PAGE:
Sanford and Son (1972–1977): Season 5, Episode 17 - The TV Addict - full transcript

Fred's lifestyle of too much TV and too little exercise has Lamont concerned for his father's health, so Fred undergoes hypnotism to break his addiction to television.


Hey, here you go, Grady.

Hey, hey. Thanks.

Turn 'em on.


Boy, this is going
to be great, Fred.

That sure was a good idea,

you asking me to
bring my set over

so that we can watch the
monsters and the soap operas

at the same time.

Yeah. That's what I
call good living, Grady.

Yeah. Plenty of beer
and potato chips...

and two TV sets...
One for each eye.

now channel 12 presents...

Here we go, Grady. Yeah.

Return of the Vampire,
starring Bela Lugosi.

I missed that one, Grady.

Oh, yeah.

Oh yeah, now, that's...

That's the one with
the surprise ending.

I like surprise endings.

Well, if you like
surprise endings,

you're going to love this one.

This is the one where
the 50-year-old man

turns out to be
a 28-year-old girl.

Just wait until you see this.

Whoa, what a surprise.

It's just...

Hello, son.

Pull up a chair.

Hey, man, what's going on here?

First, you watch
one television set.

Now you're watching
two television sets.

What'll you do
tomorrow? Watch three?

There's a whole
article in here, Pop,

about people who
have heart conditions

just like yourself...

And you want to know what
the best thing for them is?

To move their dummy
son out the way of the TV,

and the sooner the better.

No, Pop.



That's right. Exercise.

You know, like, uh... um...

push-ups, chin-ups, sit-ups.

Why don't you try some shut-ups?

That was something, Fred.

You get that, Lamont?

He didn't like
you yelling at him,

so he told you to shut up
in his funny little old way.

He's such a...

Grady, don't you know it's
polite to remove your bowl

when you come into
somebody's house?

The article in here
is all about exercise

for heart patients
like yourself,

and it was written
by a brilliant doctor.

I'd like for you
to read it, Pop.

I don't need to read it.

I get plenty of exercise.

Where do you get exercise?

At funerals, being pallbearer

for all my friends
who exercised.

Now, listen to this, Pop.

The article says that
people that are inactive

run twice the risk of
having heart attacks

as other people.

Well, I... I'm not inactive.

Well, what do you call
sleeping 12 hours a day

and watching television
12 hours a day?

I call that a balanced day.

What do you call it
when a guy shovels snow

and drops dead in his driveway?

Pop, nobody's asking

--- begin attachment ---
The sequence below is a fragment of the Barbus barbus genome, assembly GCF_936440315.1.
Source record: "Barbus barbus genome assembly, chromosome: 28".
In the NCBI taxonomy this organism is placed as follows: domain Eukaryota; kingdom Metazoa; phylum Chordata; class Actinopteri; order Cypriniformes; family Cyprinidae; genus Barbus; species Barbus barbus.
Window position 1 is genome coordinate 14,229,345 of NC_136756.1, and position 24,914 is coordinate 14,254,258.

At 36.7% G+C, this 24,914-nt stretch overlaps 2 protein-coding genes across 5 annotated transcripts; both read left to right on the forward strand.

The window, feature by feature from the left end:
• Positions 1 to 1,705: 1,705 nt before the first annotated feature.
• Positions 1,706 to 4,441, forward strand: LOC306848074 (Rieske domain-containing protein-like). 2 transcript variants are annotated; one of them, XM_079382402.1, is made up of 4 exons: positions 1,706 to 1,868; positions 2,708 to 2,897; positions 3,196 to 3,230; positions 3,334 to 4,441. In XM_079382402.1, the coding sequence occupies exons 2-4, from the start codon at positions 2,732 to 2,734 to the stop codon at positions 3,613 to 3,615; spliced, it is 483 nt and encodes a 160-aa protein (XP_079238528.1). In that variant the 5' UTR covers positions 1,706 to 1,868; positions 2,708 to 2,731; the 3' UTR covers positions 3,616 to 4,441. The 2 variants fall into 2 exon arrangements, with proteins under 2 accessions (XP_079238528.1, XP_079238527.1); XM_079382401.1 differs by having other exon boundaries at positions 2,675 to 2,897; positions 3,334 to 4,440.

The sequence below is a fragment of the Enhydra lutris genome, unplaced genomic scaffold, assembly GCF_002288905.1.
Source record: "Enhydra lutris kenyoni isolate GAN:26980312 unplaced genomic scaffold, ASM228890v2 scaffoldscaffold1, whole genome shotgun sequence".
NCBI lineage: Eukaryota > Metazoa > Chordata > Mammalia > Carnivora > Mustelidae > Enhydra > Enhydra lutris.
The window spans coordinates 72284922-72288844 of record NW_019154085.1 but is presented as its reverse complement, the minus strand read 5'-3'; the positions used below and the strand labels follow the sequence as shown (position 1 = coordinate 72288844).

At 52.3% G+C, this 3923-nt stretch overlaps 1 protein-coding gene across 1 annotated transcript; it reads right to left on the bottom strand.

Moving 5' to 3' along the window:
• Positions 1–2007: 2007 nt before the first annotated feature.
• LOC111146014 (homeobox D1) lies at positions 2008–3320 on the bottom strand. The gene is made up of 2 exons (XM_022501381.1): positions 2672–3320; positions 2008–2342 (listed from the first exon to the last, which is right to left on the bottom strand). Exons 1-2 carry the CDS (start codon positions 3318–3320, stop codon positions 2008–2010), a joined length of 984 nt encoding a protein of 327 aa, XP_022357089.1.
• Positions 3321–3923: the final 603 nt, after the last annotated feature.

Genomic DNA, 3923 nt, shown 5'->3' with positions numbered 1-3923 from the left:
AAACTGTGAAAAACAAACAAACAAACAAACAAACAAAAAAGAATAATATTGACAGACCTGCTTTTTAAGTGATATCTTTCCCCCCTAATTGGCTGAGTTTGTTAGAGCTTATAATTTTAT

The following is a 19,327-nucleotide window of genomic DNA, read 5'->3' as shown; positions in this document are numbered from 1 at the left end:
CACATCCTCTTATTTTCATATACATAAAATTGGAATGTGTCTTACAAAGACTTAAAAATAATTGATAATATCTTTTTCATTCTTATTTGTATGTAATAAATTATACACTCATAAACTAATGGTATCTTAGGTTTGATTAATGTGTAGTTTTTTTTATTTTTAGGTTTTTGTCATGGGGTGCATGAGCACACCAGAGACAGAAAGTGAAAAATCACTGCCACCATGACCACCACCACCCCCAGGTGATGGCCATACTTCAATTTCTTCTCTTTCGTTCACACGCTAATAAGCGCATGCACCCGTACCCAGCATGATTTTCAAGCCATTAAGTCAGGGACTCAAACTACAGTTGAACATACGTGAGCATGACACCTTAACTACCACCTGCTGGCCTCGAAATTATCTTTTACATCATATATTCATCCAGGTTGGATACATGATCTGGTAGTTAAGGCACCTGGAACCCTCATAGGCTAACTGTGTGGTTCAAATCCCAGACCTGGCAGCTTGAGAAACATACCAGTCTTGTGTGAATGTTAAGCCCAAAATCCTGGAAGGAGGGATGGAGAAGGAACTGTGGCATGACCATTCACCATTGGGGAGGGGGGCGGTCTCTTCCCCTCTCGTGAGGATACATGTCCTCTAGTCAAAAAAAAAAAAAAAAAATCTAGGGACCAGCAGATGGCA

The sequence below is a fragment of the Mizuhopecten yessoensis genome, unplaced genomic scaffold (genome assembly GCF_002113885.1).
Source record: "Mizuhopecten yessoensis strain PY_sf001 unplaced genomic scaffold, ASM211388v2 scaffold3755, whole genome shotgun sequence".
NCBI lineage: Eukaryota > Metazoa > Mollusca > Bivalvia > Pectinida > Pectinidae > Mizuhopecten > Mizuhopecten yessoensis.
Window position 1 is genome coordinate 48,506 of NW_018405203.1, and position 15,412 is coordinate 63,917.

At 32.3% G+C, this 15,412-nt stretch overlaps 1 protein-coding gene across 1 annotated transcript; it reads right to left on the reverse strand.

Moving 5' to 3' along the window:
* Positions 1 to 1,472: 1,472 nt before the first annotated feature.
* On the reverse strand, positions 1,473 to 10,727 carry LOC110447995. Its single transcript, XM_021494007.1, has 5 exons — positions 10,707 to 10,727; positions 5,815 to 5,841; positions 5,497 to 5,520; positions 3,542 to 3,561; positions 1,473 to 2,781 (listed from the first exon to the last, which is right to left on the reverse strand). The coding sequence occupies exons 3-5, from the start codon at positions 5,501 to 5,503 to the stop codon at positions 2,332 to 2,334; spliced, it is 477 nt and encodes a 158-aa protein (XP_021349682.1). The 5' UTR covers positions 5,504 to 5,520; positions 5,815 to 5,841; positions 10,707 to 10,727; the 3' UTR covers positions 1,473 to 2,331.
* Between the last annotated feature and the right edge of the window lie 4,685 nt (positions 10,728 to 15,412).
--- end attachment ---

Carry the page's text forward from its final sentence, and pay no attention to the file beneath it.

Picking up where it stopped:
you to shovel snow, man.

I'm just asking you

to move around a little bit.

Get the blood
circulating, move around.

Okay, okay, okay.

Here, hold that Grady.

I'll move around for ya.



I'm serious, Pop.

Now, I checked over at the YMCA,

and they got an exercise
program over there.

What channel is it on?

I'll turn it on, and
we can watch it.

And starting tomorrow,

we're going to take
long walks together

every day.

Uh-uh. Uh-uh.

I'm sorry, but I have a
previous engagement.

With who? Moses.

They're showing part three
of The Ten Commandments

on Channel 14.

Yeah, from "Thou
Shalt Not Steal"

to "Thou Shalt Not
Covet Thy Neighbor's Ox...

or his Ass".

All right, the day after, then.

Oh, the day after, no.
I'll be busy then too.

See, I've got an appointment
with Oral Roberts on television.

Oh yeah.

Oral Roberts is going to heal

your father's
calluses on his feet.

How is Oral Roberts

going to heal your calluses

when you'll be here?

Well, I'm going
to stand on the TV

Let me put it to
you another way...

Just when do you
think you'll be ready

to start taking these exercises?

You know, when
will you be available?

Well, let me see.

Now, this is Friday.

There's Friday, Saturday,
Sunday, Monday...

October, November...

I can give you the exact
date that I'll be available.

May one.

Listen, just get away
from this television set.

No, no. What do you mean
get away from the TV set?

Exactly what I said.

Get away from the TV set.

Don't do that.

No. Don't do that.

Would you stop that?

What do you mean "stop it"?

This is my set.

This is my set.

How do you figure it's your set?

I paid for the set.

Well, I'm the one that does
the watching all the time.

I got squatter's rights.

That ain't got nothing
to do with the set.

I paid for the set...

Now... now, wait
a minute, y'all.

Th... this set's my set.

Now, don't get in
no family argument.

You'll get hurt bad,
getting in a family argument.


FRED: Don't do that.

Now, we're talking about...

[CLICKS TV OFF] Don't do that.

We're talking about my set.

Don't put my set on.

What do you mean, "your set"?

Just what I said.

It's mine. It's not yours.

I paid for this set.

Just don't put your hand
on this set no more...

Oh, no!


Oh, no!


Hey, listen, son,

this is he third
day without no TV.

When are you
going to get it fixed?

As soon as you start taking
those exercise classes.

How come you ain't
sitting in your chair?

Because that's my
television-watching chair,

and I ain't gonna sit in it
until I'm watching television.

All right. Suit yourself.

Wait a minute.

I said that that is my
television-watching chair.

Now, you sit down
somewhere else.

I'm sitting here.

Why don't you stop
acting like a 2-year-old?

You're just trying to get
out of taking those exercises.

No, I ain't, son.

It's because I miss
my loved ones.

What are you talking about, Pop?

I love Lucy, and
I love Miss Kitty,

and Josephine the Plumber,

and that girl
with the full figure

who don't believe
she's wearing a girdle...

and that weird...

that weird guy who's
always in the supermarket

squeezing toilet paper.


Hello there, Mr. Sanford.

Mr. Sanford, how are you?

How you doing, Hoppy?

Well, I'm on my
dinner break, Fred,

and, uh, I know
you usually watch

the Hollywood Squares about now.

Yeah, usually.